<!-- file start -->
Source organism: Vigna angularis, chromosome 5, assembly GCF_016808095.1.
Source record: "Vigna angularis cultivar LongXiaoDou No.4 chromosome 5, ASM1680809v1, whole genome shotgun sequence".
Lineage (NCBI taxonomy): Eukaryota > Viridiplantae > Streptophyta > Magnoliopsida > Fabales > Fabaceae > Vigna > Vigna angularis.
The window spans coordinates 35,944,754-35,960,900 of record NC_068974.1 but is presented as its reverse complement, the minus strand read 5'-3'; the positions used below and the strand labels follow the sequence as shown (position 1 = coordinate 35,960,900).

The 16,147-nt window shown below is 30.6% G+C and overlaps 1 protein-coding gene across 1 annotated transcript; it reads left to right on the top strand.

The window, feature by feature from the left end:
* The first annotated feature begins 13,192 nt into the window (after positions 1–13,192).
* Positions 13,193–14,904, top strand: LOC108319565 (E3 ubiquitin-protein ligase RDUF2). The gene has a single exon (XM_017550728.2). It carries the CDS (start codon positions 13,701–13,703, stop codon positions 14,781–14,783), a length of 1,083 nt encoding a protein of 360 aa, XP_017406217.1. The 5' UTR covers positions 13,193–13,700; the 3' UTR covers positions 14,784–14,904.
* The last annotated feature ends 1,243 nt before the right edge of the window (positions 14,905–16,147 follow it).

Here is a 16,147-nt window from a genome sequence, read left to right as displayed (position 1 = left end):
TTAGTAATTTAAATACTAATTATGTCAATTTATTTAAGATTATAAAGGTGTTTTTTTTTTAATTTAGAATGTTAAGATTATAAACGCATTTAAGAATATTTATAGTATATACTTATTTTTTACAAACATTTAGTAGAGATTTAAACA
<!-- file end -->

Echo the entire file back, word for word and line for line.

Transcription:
Source organism: Vigna angularis, chromosome 5, assembly GCF_016808095.1.
Source record: "Vigna angularis cultivar LongXiaoDou No.4 chromosome 5, ASM1680809v1, whole genome shotgun sequence".
Lineage (NCBI taxonomy): Eukaryota > Viridiplantae > Streptophyta > Magnoliopsida > Fabales > Fabaceae > Vigna > Vigna angularis.
The window spans coordinates 35,944,754-35,960,900 of record NC_068974.1 but is presented as its reverse complement, the minus strand read 5'-3'; the positions used below and the strand labels follow the sequence as shown (position 1 = coordinate 35,960,900).

The 16,147-nt window shown below is 30.6% G+C and overlaps 1 protein-coding gene across 1 annotated transcript; it reads left to right on the top strand.

The window, feature by feature from the left end:
* The first annotated feature begins 13,192 nt into the window (after positions 1–13,192).
* Positions 13,193–14,904, top strand: LOC108319565 (E3 ubiquitin-protein ligase RDUF2). The gene has a single exon (XM_017550728.2). It carries the CDS (start codon positions 13,701–13,703, stop codon positions 14,781–14,783), a length of 1,083 nt encoding a protein of 360 aa, XP_017406217.1. The 5' UTR covers positions 13,193–13,700; the 3' UTR covers positions 14,784–14,904.
* The last annotated feature ends 1,243 nt before the right edge of the window (positions 14,905–16,147 follow it).

Here is a 16,147-nt window from a genome sequence, read left to right as displayed (position 1 = left end):
TTAGTAATTTAAATACTAATTATGTCAATTTATTTAAGATTATAAAGGTGTTTTTTTTTTAATTTAGAATGTTAAGATTATAAACGCATTTAAGAATATTTATAGTATATACTTATTTTTTACAAACATTTAGTAGAGATTTAAACA